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Northwestern Ranks First in Fulbright Students

Northwestern's 32 Fulbright scholars are pursuing studies around the world

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October 21, 2009 | by Pat Vaughan Tremmel
EVANSTON, Ill. --- Northwestern University produced the highest number of U.S. Fulbright students this year -- 32, according to a recent announcement highlighted in the Oct. 19 edition of The Chronicle of Higher Education.

Both undergraduate and graduate Northwestern students along with the other American Fulbright students -- 1,559 in all -- recently took off or soon will leave to study, teach English and conduct research in more than 100 different fields in more than 125 countries.   

Colleges and universities listed as the top U.S. producers of 2009-2010 U.S. Fulbright scholars were grouped according to type. Northwestern was first overall and first in the grouping of 38 research institutions. In terms of yield, Northwestern (32 awards, 109 applicants) ranked higher than University of Chicago (number two, with 31 awards and 128 applicants) and Brown University (number three, with 29 awards and 106 applicants). Go to the Fulbright feature in The Chronicle of Higher Education. 

"Northwestern Fulbright students came from every school of the University, excelling across the board," said Stephen Hill, associate director, Office of Fellowships at Northwestern. "Last year, seven of our Fulbright applicants were selected for significant British scholarships -- Rhodes, Marshall, Mitchell, Gates, Churchill -- before they even were considered for the Fulbrights."

Fubright applicants won two of only 14 scholarships awarded by the Winston Churchill Foundation in 2008-09. See the related story on Northwestern students who received Rhodes scholarships

"Among this year's Fulbrights, we have a chemist going to the United Kingdom, a historian to France, a journalist to Slovenia, a creative writer to Mexico, a bassoonist to Germany, a theater studies student to Panama, a biologist to Brazil and a student of theology to Israel," Hill said.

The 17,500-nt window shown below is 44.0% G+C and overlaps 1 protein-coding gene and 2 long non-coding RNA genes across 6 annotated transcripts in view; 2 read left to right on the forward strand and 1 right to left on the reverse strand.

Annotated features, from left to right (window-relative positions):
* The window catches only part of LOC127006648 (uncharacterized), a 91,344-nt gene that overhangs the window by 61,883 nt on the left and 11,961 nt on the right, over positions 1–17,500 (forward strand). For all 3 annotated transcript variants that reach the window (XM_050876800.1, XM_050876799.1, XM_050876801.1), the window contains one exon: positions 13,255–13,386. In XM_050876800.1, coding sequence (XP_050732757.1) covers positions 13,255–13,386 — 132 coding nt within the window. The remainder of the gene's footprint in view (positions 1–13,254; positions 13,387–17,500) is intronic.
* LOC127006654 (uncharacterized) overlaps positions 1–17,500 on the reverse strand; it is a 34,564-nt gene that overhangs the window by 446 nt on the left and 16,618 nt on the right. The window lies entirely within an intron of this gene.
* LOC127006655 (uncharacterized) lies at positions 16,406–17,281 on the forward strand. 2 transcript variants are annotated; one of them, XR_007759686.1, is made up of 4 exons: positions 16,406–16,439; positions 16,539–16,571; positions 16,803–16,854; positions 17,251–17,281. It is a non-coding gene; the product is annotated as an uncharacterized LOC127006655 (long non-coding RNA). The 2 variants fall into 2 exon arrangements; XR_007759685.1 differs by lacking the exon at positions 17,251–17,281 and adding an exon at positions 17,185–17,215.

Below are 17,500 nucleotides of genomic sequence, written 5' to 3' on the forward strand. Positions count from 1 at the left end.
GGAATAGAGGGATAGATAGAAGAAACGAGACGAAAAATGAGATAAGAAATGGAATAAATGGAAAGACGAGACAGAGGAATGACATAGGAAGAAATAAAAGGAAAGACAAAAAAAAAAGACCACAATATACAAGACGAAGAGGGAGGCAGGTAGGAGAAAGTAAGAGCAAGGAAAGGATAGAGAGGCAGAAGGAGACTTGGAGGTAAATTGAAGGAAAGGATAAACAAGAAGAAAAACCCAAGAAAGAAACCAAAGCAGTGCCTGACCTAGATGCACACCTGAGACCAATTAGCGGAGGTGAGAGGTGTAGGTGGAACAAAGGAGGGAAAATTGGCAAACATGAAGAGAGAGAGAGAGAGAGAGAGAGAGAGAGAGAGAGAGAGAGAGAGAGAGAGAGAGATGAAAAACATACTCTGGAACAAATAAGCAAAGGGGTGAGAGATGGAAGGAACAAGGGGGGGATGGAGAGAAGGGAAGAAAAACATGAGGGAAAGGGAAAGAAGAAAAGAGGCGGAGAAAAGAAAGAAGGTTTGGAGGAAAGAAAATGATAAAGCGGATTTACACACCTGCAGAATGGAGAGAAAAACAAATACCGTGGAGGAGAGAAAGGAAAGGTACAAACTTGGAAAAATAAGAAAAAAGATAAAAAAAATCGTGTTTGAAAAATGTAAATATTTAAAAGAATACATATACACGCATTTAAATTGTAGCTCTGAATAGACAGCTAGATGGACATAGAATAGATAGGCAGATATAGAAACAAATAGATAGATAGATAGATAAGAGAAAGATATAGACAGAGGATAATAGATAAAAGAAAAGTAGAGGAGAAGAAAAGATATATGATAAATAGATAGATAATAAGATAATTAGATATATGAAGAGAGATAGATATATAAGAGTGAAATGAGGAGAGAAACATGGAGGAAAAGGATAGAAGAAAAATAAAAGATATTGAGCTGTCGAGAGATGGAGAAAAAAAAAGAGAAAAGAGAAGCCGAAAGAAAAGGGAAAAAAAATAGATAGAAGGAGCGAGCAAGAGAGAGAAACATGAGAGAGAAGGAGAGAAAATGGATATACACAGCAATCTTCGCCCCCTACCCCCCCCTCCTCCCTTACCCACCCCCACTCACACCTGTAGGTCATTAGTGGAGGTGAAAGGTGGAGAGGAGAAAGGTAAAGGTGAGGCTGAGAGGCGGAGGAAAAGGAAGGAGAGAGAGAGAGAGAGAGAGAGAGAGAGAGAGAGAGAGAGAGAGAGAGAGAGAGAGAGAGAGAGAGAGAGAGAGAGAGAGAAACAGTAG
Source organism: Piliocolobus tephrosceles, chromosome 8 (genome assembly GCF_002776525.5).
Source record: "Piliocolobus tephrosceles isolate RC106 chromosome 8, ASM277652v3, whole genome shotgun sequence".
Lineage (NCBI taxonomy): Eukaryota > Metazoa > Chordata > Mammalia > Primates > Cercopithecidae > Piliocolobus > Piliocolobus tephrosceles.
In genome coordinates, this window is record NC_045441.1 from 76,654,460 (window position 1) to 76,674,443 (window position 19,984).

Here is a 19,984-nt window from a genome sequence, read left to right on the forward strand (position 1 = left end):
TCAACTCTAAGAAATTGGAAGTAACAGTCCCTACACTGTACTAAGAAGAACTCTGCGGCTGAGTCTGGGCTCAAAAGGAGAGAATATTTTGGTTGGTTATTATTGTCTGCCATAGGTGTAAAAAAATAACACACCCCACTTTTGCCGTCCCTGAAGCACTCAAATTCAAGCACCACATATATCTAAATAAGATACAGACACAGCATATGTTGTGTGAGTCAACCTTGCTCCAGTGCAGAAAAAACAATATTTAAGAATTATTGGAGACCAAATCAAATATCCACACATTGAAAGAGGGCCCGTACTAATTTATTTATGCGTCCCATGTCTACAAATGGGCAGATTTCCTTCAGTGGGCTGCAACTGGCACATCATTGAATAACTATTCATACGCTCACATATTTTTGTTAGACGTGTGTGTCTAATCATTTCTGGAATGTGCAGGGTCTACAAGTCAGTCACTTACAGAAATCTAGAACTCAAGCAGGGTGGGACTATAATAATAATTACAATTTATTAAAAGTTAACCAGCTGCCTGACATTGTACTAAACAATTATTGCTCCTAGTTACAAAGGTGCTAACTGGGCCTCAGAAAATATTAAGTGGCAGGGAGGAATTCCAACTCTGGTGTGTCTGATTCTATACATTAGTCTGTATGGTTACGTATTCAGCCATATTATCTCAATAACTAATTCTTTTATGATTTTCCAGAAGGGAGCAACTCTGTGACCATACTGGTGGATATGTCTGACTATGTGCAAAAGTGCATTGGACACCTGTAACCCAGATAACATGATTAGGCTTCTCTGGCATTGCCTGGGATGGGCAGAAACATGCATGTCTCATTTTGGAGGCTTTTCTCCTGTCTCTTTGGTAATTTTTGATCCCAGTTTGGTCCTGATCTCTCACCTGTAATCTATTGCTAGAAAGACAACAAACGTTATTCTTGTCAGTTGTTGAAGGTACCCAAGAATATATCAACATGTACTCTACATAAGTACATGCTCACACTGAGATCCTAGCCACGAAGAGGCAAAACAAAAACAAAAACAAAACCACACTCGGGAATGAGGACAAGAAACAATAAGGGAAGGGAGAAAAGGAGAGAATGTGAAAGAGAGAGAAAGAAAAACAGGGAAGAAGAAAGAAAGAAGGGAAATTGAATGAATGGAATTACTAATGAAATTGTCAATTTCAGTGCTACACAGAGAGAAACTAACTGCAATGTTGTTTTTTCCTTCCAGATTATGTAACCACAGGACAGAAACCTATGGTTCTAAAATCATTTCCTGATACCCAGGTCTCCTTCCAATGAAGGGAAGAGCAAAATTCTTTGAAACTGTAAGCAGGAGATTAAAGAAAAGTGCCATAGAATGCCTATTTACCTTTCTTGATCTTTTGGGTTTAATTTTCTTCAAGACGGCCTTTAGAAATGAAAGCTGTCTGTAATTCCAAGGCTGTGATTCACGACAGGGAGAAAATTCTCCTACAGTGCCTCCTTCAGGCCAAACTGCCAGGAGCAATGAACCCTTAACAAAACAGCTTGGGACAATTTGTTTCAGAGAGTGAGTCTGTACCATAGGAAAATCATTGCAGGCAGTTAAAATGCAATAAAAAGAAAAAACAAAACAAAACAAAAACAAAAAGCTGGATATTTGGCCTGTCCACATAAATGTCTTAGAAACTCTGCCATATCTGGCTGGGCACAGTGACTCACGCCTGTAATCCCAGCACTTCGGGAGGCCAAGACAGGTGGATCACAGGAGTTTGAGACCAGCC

The Fulbright program is the premier U.S. government-sponsored program that funds international research and exchange. Since its inception in 1946, the program has provided approximately 294,000 participants worldwide with the opportunity to observe each others' political, economic and cultural institutions, exchange ideas and embark on joint ventures.

"Having a Fulbright scholarship on your resume is a significant factor in the advancement of an academic career," Hill said. Getting a Fulbright, he emphasized, is more doable goal than many imagine. "What students need, besides a relatively high GPA, is passion and drive," he said. "And they need to be very committed to what they want to do." 

Northwestern students should start looking for informational workshops in January when the Fulbright season begins, Hill advised.

The applicant pool for Fulbright scholarships is typically between 6,000 and 7,000 a year.

Students receiving awards for this academic year applied through 570 colleges or universities. Lists of Fulbright recipients are available at www.fulbrightonline.org/us.

The Fulbright program also awards grants to American teachers and faculty to do research, lecture and teach overseas.  In addition, some 3,850 foreign Fulbright students and scholars come to the United States annually to study, carry out research and lecture at U.S. universities, colleges and secondary schools.

Find all of the latest news on Northwestern at the NewsCenter.